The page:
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Bringing it home - are Wales’ ‘lost actors’ the key to transforming our local communities?

25 Jan, 2022

Is there a role for regional diaspora networks to support human capital development and help raise aspirations in Wales? The short answer is, yes.

Much is currently being written about the skills and education deficit and how these need to change as we face up to the growth in automation, global warming and many other existential challenges we now face and expect to face in the future. Economies are wrestling with the skills agenda, low productivity and stimulating the birth and growth of indigenous businesses. Wales, along with other regions and nations of the UK, has huge challenges to ensure it develops the workforce, entrepreneurial skills and ambition to pave the way to a brighter future.

Fundamental to changing the future prospects of the Welsh economy, is finding ways of raising aspirations and attracting investment in human capital, role models, mentors, thought leaders, to help increase economic prosperity for the whole country and at a local regional level.

"Wales, along with other regions and nations of the UK, has huge challenges to ensure it develops the workforce, entrepreneurial skills and ambition to pave the way to a brighter future."

As GlobalWelsh we are constantly asking, what our three million international diaspora (a conservative estimate), can do to help Wales address these challenges? We believe passionately that there is an important role for these three million people and much opportunity for them to engage locally, with the places they feel most connected to, as well as nationally with Wales as a nation.

Research shows that public sector partners in diaspora engagement are by no means confined to the national level. Of particular importance is establishing links between diasporas and local levels of government. This is because the contribution made by diaspora tends to be geared toward their emotional connection to place, be that by birth, education, work or ancestry. When engaging diaspora for the long-term, a solid, place-related strategy is necessary to leverage that emotional attachment to a particular village, town or city and draw on the ‘hiraeth’ and ‘perthyn’ of each individual member of the diaspora.

It is important to identify the goals in undertaking this pursuit and to define the internal tools and mechanisms, for example administrative or financial, required for the task. The second crucial element is to know your diaspora. This can be done through a series of ‘listening exercises.’ Once identified, there is a need to educate, inform, share knowledge and highlight the offerings available in the country or region of origin. This process builds trust, which can then lead to greater engagement and eventually full mobilisation of the diaspora - a fulfilling experience with tangible outcomes.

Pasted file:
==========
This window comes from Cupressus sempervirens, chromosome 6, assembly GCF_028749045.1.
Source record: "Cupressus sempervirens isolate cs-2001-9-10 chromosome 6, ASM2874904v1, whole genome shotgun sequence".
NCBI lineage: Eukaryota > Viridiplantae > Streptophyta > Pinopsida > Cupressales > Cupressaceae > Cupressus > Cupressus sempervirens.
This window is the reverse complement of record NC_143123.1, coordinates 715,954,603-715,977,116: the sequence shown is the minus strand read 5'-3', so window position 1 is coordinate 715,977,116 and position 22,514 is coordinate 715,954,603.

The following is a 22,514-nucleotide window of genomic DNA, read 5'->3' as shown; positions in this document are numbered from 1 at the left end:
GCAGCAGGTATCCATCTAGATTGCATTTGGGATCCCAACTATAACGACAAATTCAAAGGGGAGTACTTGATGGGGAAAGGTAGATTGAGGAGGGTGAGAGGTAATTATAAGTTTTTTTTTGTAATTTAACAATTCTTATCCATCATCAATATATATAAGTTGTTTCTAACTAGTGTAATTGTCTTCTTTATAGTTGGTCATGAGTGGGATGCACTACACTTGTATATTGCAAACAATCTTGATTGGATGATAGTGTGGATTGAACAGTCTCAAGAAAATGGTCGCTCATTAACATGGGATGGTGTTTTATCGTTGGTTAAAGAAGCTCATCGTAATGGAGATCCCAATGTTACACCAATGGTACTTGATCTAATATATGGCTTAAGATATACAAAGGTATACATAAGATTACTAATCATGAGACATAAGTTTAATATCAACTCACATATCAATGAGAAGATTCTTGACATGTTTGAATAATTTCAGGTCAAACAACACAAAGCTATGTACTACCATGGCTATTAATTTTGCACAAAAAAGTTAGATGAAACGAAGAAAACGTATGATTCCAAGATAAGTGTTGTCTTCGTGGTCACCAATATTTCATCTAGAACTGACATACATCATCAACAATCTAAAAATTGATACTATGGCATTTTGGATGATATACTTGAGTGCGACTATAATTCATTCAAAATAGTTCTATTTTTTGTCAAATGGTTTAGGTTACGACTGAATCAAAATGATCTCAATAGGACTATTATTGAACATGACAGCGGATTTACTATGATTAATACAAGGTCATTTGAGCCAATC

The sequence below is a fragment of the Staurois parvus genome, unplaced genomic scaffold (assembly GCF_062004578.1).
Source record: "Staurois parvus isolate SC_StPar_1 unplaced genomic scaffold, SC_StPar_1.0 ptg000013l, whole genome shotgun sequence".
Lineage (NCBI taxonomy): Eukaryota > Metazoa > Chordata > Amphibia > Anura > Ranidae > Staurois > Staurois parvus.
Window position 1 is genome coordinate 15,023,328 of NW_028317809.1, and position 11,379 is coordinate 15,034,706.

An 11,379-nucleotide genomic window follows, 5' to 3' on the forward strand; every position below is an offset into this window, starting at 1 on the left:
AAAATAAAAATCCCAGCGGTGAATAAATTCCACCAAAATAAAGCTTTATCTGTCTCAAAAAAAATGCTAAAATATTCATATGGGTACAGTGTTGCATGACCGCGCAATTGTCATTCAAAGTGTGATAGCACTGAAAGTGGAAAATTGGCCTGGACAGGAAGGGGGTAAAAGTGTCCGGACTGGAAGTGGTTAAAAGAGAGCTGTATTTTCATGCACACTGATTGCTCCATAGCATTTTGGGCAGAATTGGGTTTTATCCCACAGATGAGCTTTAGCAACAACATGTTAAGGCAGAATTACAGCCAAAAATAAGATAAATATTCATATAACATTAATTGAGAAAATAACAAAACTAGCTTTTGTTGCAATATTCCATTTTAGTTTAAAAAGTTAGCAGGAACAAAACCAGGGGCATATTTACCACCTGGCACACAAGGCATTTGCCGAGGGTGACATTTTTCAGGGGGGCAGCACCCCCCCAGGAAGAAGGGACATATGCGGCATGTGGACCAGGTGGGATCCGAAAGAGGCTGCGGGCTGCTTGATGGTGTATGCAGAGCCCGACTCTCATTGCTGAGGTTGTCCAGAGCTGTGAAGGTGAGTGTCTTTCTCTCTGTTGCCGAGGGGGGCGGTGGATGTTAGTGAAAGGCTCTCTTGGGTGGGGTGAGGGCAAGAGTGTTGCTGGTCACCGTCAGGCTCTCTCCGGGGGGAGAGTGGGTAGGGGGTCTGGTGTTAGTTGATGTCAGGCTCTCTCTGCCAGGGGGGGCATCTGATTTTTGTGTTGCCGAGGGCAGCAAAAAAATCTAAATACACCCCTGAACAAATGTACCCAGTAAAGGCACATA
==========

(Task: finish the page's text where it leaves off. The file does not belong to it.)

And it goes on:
"We believe passionately that there is an important role for these three million people and much opportunity for them to engage locally, with the places they feel most connected to, as well as nationally with Wales as a nation."

We have many former valley towns with a history of prosperity based on heavy industry and mineral extraction.  Over the last 40 years, most, if not all, have experienced the loss of talented people who have left the country for opportunities that were in short supply here in Wales.  Anecdotal evidence suggests that each region has it’s own diaspora, people who have achieved a high level of success in their chosen careers. Globally over a hundred countries have realised that these ‘lost actors’, retain an emotional attachment to their country, and, more importantly, a specific location, city, town or village. They are also a huge source of untapped knowledge, expertise, networks, financial resources and inspiration to those that remain including future generations.

It’s clear that each region should consider the potential of connecting and engaging with their diaspora to help support their skills and economic development goals. 

"Globally over a hundred countries have realised that these ‘lost actors’, retain an emotional attachment to their country, and, more importantly, a specific location, city, town or village. They are also a huge source of untapped knowledge, expertise, networks, financial resources and inspiration to those that remain including future generations."

Torfaen, for example, has stated objectives to create safe, confident communities and promote community cohesion.  The reasons for individual members of a region’s diaspora to give back, will cover a broad range of interests from business, sport, culture and education. By engaging their local diaspora as relatable role models and exemplars of success, regions can enable all stakeholders to participate in shaping their communities. This can also be enhanced by leveraging the knowledge and insights from their experiences living and working in other countries and ‘import’ community solutions that have been proven to work elsewhere. 

GlobalWelsh has developed the following six-stage approach which we would be happy to share and discuss with any Welsh local authority or organisation that wishes to explore diaspora engagement to address their economic and skills challenges: Identify, Inform, Educate, Highlight, Engage, Mobilise 

To find out more, please contact Walter May (GlobalWelsh founder) directly to explore further via walter@globalwelsh.com or +44 (0)7787 386127

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